We were sitting in the dark, waiting for the leopards beside a trail on the edge of India’s Sanjay Gandhi National Park, 40 square miles of green life in the middle of the sprawling gray metropolis of Mumbai. A line of tall apartment buildings stood just opposite, crowding the park border. It was 10 p.m., and through the open windows came the sounds of dishes being cleaned and children being put to bed. Religious music floated up from a temple in the distance. Teenage laughter, a motorcycle revving. The hum and clatter of 21 million people, like a great machine. Somewhere in the brush around us, the leopards were listening too, waiting for the noise to die down. Watching.
About 35 leopards live in and around this park. That’s an average of less than two square miles of habitat apiece, for animals that can easily range ten miles in a day. These leopards also live surrounded by some of the world’s most crowded urban neighborhoods, housing 52,000 people or more per square mile. (That’s nearly twice the population density of New York City.) And yet the leopards thrive. Part of their diet comes from spotted deer and other wild prey within the park. But many of the leopards also work the unfenced border between nature and civilization. While the city sleeps, they slip through the streets and alleys below, where they pick off dogs, cats, pigs, rats, chickens, and goats, the camp followers of human civilization. They eat people too, though rarely.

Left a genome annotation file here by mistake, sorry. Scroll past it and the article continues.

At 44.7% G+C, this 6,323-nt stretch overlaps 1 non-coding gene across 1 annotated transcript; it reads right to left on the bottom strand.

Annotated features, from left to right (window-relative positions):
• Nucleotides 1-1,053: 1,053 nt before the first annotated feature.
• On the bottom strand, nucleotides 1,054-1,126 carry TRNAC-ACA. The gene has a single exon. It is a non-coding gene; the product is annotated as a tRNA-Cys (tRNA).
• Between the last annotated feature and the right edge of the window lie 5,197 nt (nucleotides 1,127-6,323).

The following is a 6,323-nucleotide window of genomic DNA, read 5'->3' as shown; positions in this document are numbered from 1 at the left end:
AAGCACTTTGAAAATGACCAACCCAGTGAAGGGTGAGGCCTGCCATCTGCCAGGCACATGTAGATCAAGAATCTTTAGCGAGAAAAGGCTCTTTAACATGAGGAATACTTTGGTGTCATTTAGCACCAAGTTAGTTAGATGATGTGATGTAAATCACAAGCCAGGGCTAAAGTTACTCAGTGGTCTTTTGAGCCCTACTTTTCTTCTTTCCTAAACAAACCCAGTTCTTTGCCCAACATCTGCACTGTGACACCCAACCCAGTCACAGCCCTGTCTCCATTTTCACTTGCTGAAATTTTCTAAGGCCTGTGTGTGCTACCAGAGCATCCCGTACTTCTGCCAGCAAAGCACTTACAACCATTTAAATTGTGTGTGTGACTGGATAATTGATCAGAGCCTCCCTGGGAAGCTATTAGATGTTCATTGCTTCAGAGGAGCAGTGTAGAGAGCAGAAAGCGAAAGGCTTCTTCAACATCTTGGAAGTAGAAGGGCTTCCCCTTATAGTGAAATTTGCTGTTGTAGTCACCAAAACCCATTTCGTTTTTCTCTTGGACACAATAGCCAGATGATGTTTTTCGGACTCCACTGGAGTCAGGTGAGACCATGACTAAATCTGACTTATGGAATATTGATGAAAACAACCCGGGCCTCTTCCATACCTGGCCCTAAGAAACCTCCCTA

They are fearful of people, and with good reason. Humans make fickle companions, admiring, rescuing, and even revering leopards in some contexts, and reviling them in many others—shooting them, snaring them, poisoning them, hanging them, even dousing a trapped leopard with kerosene, striking a match, and calmly filming as the animal writhes and whirls in a ball of fire, dying, but not nearly fast enough. Conservationists call leopards the world’s most persecuted big cat.